Are you actually telling me the Chasidim you know use the Internet on Shabbes? I don’t believe it.

    Do they watch TV on Shabbes too if it was turned on before sundown on Friday?

    Who are these Chasidim, anyway? Which sect? Followers of the Moderner Rebbe, perhaps?

  • Not sharing any names here, but they belong to Satmar, Ger, Beltz, and Vishnitz, and indeed, a large portion, even some rabbis, use the internet on Shabbos. Officially, they don’t own TV sets (and many actually don’t), so they use the internet for TV input as well.

    Consider it like this, you chose to be Orthodox. They were born into it and try to make it work for themselves, so if they find a loophole, they’re thrilled, and if that loophole gets a bit wider from wiggling, who are they to complain? You’ll even find ones that justify drug abuse by claiming it’s not explicitly forbidden in the Torah.

  • Chassidishe rabbaim, noch? Gevalt.

    Well, I know what I’m going to be asking my Mitnagdish rabbi friends this Shabbes, let me tell you.

    If these guys just decided to give themselves eine kleine heter for this stuff, fine, we all cut corners. But I’d like to see a tshuva from any rabbi, Chassidishe or not, that says using the Internet on Shabbes is muttar.

    I’ll believe it when I see it.

    So, what, next you’re going to tell me that surfing Internet porn on Shabbes is OK because the Torah doesn’t explicitly forbid it?

  • Thanks for the info but I didn’t get the joke…does Machesheyfe mean bitch?

  • Almost, Chutzpah, it means “witch”.

    Ephraim, porn is not ok, but there’s also a large share of frum porn out there. A couple of years ago, somebody started a trading network for frum hubbies to trade nude pics of their wives. I highly doubt that can be squeezed through any loophole. The rabbis I know are well-respected in their respective communities. Still, bear in mind, this is not Ultramontanist Catholicism. What your rabbinical friends deem to be right can be deemed wrong by others, but either would still be in line with halacha. I’ve seen that a lot of teaching that is done is coined by biased interpretations rather than actually gauging matters from different points of view. Some Chabadnik I used to talk to once even went as far as to claim that Jewish studying had never involved debates and even arguing against the interpretations of the sages. That’s just factually wrong. But still, he got indoctrinated enough to believe this shtuss by somebody who was put in a position of being a multiplicator of “knowledge”.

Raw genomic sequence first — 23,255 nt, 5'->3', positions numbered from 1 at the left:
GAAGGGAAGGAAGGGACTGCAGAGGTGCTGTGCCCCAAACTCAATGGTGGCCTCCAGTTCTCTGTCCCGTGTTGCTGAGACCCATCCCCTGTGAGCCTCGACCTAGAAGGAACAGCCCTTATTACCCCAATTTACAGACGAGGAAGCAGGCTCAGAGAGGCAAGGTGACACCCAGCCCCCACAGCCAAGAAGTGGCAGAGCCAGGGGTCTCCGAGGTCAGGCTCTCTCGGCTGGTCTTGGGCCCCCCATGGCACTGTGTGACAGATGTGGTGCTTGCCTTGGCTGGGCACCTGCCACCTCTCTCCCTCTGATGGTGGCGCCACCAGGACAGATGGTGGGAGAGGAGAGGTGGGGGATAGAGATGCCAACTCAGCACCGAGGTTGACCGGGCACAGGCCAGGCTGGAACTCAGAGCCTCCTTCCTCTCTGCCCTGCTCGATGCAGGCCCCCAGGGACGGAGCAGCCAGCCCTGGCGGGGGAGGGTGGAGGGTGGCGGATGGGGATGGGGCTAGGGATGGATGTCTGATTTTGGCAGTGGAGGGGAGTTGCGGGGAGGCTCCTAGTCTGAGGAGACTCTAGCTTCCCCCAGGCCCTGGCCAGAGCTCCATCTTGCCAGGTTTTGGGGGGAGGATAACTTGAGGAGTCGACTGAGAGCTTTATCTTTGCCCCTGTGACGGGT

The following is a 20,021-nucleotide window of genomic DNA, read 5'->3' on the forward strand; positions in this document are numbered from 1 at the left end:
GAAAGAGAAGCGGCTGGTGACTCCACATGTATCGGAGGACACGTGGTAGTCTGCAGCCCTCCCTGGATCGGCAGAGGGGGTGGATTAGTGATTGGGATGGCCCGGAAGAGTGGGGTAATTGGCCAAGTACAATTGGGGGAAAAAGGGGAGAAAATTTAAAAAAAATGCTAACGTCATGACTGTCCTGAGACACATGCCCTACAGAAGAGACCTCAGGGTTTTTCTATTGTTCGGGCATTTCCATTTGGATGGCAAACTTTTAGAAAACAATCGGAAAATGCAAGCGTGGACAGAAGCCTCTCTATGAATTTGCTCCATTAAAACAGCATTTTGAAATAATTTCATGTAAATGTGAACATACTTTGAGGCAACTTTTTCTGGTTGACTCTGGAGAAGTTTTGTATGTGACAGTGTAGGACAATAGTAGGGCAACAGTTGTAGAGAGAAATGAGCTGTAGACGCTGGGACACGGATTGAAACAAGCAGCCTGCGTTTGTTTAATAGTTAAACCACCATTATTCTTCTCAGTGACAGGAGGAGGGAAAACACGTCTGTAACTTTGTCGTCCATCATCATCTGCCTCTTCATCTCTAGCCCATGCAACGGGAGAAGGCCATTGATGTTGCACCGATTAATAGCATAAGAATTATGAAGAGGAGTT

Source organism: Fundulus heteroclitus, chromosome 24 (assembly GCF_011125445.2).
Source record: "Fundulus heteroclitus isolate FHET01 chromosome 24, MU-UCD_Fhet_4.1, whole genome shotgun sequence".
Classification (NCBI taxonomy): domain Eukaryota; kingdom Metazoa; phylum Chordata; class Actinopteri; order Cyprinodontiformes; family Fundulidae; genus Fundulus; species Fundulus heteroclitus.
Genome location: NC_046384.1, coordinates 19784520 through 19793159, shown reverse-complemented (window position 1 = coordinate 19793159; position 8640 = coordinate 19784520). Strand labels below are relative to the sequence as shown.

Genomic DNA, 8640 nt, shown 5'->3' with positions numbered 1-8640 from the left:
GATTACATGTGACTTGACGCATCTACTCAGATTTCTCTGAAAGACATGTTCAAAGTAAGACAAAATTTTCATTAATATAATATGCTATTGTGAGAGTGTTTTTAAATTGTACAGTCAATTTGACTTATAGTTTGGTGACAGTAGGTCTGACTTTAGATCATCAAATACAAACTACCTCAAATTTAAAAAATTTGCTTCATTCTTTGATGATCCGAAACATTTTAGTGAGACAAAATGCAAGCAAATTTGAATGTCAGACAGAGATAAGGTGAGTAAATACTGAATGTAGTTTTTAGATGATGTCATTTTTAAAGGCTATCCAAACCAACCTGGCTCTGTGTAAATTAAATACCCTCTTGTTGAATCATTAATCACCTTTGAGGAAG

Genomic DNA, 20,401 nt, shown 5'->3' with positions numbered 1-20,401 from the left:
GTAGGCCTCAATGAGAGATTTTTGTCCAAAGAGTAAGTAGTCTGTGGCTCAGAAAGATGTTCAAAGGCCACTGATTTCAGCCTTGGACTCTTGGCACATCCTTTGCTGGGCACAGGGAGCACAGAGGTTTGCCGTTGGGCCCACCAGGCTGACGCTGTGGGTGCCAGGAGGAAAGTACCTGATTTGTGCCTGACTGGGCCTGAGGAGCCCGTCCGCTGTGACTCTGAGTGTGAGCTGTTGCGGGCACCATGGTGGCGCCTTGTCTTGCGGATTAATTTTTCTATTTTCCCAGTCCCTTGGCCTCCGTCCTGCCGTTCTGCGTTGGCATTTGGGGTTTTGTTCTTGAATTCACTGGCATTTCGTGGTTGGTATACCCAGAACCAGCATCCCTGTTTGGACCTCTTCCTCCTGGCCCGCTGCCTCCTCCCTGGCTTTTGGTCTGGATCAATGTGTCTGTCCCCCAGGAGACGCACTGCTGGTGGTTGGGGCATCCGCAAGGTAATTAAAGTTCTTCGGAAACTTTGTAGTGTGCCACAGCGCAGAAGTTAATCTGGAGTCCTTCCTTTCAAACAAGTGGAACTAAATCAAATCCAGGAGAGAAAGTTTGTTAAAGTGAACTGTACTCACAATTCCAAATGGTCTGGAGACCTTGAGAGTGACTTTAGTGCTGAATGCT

• Seriously, can you direct me to a published tshuva by any rabbi calling himslef Orthodox, Chassidishe or not, that claims that using the Internet on Shabbes is OK? Like I said, I’llbelieve it when I see it.

    It’s a well accepted principle in halacha that one should not do something that isn’t “Shabbesdich” even if it is perfectly acceptable, such as browsing in a bookstore on Shabbat without buying anything, since it could give people the impression that you are shopping on Shabbat. I don’t see how this is any different.

  • Ephraim, I’m not justifying this, but this is actual practice. And in those circles they do not publish anything of that sort that I know of (their approach to teaching is oral; the plethora of “halachic essays” you find on the internets seem to be written by people with different backgrounds – clearly ones that did essay writing at school – and different intentions, i.e. not to wiggle the loopholes they find wider than they are); it’s more a matter of asking the right questions in the right manner to get the right answers.